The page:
• Know your working: increased automation can make it tempting to lose sight of the calculations the software is carrying out and the valuation theory it uses. But valuers are required to provide their rationale for every valuation and, depending on the purpose, this may include discussion and even challenge from a third party such as an auditor or regulator. Those I consulted stressed the need for valuers using software to have at least basic, and in some cases more advanced, mathematical and analytical skills. Although software can overcome the repetition and resource-intensity of long-hand valuation, it cannot replace the knowledge of valuation techniques itself.
  • Be able to explain calculations, inputs and assumptions to the client: the make-up of assumptions and inputs used in a valuation can be an important part of the rationale. Some individual inputs and assumptions, for example the exit value in a discounted cashflow valuation or the yield used in an implicit income capitalisation, may have a significant bearing on the overall result and may be particularly important to understand. 
  • Gauge whether assumptions are relevant and adjust them if they are not: software usually allows the valuer to control most inputs; but by its nature, automation may make implicit assumptions. One that stakeholders in UK commercial property frequently referenced when I spoke to them, for example, was whether rents were analysed annually in arrears or quarterly in advance. 
  • When using multiple valuation methods and models, check consistency and explain divergence or convergence: employing multiple methods and reverse-engineering transaction analysis is quite common to cross-check more complex valuations, giving valuers a better understanding of the evidence and outcome and supporting their commentary and conclusions. If using software to overlay different techniques and analyses, however, valuers must be particularly conscious of any implicit changes made by the software and their impact on analysis. Something as simple as, for example, a rounding rule can make a difference depending on whether it is applied on an annual or monthly basis. Different software packages may also be used for the same valuation when investments and portfolios are varied or there are jurisdictional considerations, each of which is likely to have a different interface and may even make differing assumptions. In other cases, valuers like to model in a more open format such as a spreadsheet as well as a software package. This mixture of applications is not in itself a bad thing, but must be careful and systematic to avoid inconsistencies and even errors.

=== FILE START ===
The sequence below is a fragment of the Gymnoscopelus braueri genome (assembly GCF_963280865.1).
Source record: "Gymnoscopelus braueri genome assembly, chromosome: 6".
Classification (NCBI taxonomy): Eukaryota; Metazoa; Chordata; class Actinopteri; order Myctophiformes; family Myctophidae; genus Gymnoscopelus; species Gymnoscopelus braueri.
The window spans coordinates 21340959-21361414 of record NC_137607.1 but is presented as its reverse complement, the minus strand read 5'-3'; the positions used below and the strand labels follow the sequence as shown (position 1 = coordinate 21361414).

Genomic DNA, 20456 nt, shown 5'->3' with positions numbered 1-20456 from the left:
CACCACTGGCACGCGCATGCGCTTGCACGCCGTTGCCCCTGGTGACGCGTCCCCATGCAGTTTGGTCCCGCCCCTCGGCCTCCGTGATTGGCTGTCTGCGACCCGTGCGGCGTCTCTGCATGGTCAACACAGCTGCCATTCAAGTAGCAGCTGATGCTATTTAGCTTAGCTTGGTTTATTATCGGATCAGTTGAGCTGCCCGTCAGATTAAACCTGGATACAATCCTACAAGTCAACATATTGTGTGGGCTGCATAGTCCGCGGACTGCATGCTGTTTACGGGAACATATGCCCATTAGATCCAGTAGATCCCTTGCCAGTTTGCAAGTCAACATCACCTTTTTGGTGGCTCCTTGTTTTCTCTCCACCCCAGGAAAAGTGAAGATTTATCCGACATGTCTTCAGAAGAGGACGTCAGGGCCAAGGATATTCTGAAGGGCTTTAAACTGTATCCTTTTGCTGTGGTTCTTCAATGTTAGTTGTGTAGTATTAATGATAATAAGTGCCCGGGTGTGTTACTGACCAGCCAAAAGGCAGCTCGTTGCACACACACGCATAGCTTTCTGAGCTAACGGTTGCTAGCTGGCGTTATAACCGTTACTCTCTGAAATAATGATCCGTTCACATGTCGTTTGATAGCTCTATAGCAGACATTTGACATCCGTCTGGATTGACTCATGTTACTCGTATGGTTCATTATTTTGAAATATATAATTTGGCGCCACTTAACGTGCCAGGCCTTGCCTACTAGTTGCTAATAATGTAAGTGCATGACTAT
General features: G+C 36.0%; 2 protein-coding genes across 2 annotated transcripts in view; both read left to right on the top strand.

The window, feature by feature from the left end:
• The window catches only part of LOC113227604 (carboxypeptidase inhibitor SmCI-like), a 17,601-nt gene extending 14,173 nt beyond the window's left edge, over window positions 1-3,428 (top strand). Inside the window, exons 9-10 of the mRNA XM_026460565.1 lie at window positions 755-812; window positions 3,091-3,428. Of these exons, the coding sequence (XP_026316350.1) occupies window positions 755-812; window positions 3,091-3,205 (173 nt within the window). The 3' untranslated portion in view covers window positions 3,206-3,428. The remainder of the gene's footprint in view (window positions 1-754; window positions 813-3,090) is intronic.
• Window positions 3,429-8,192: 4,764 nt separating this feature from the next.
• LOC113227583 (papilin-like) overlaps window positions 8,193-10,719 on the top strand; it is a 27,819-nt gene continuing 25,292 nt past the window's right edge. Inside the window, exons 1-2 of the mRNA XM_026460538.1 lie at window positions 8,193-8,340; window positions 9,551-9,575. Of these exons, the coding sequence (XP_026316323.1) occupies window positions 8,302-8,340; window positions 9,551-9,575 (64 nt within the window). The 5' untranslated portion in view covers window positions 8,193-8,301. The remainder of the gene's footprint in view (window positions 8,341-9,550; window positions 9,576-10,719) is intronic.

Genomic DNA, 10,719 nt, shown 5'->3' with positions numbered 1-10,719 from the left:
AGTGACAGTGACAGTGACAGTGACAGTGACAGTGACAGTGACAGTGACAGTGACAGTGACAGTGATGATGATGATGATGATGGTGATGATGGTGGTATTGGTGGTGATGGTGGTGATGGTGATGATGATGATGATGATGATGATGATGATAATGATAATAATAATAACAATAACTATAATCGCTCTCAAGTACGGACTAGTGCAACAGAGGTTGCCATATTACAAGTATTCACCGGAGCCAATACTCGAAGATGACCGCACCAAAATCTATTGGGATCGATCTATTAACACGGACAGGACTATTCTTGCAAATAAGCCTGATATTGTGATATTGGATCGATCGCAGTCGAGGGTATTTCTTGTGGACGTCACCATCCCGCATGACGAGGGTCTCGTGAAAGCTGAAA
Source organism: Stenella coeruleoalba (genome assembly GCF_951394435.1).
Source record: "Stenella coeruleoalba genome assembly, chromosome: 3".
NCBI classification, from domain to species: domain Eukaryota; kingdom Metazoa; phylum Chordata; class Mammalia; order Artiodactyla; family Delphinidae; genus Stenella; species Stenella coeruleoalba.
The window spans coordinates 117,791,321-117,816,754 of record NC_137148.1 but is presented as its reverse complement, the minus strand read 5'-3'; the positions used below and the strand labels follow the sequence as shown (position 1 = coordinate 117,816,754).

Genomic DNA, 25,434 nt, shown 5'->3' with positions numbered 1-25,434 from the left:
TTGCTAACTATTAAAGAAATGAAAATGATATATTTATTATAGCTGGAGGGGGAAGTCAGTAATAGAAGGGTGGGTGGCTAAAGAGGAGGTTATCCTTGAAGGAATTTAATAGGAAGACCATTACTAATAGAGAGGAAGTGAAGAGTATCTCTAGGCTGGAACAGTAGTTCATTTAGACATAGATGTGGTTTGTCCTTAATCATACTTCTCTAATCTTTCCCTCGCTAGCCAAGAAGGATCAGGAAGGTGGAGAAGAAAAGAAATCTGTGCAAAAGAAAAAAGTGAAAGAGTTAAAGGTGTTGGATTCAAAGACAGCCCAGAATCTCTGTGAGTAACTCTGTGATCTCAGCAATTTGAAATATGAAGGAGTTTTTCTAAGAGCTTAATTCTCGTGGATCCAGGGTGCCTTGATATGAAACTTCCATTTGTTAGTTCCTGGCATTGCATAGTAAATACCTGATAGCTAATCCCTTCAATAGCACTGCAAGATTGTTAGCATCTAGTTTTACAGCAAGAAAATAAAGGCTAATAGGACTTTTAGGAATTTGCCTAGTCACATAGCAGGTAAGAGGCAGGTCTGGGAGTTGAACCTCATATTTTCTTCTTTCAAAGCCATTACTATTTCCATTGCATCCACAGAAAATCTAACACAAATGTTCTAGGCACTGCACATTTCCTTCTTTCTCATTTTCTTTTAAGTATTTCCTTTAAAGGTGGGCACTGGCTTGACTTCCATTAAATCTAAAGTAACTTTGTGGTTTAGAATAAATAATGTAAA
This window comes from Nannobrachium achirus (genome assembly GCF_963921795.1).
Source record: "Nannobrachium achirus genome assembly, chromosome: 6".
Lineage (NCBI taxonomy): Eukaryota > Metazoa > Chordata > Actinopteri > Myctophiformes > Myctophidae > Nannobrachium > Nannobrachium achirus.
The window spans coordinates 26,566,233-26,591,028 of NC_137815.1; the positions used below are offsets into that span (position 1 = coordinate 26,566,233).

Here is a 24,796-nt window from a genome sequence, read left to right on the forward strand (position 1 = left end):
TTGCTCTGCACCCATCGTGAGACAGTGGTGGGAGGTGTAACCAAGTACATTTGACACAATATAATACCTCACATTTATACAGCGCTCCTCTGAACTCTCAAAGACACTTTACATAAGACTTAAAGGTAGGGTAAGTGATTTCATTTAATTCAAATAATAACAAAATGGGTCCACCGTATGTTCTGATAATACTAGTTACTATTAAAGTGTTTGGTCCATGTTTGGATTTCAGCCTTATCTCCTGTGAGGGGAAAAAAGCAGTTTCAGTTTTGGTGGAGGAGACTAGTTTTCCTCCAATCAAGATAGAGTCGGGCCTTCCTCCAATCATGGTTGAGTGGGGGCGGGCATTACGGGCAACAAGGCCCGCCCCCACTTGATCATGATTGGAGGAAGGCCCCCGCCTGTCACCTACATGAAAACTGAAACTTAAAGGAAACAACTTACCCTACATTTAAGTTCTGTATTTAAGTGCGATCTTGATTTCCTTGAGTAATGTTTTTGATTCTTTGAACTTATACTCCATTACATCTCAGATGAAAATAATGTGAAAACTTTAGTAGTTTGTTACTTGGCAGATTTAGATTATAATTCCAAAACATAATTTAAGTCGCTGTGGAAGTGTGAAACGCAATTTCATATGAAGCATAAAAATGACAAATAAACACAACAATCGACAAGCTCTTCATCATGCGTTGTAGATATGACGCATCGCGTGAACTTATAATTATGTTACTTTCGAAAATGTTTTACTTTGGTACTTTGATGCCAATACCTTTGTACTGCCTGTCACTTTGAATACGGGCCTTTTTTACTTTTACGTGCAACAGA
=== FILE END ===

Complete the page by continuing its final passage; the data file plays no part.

• Establish a good relationship with the software provider to report bugs and raise queries: there are times when software can go wrong or processes are unclear. Establishing lines of communication with the provider at the start can help, so that if issues occur later the valuation output is not compromised.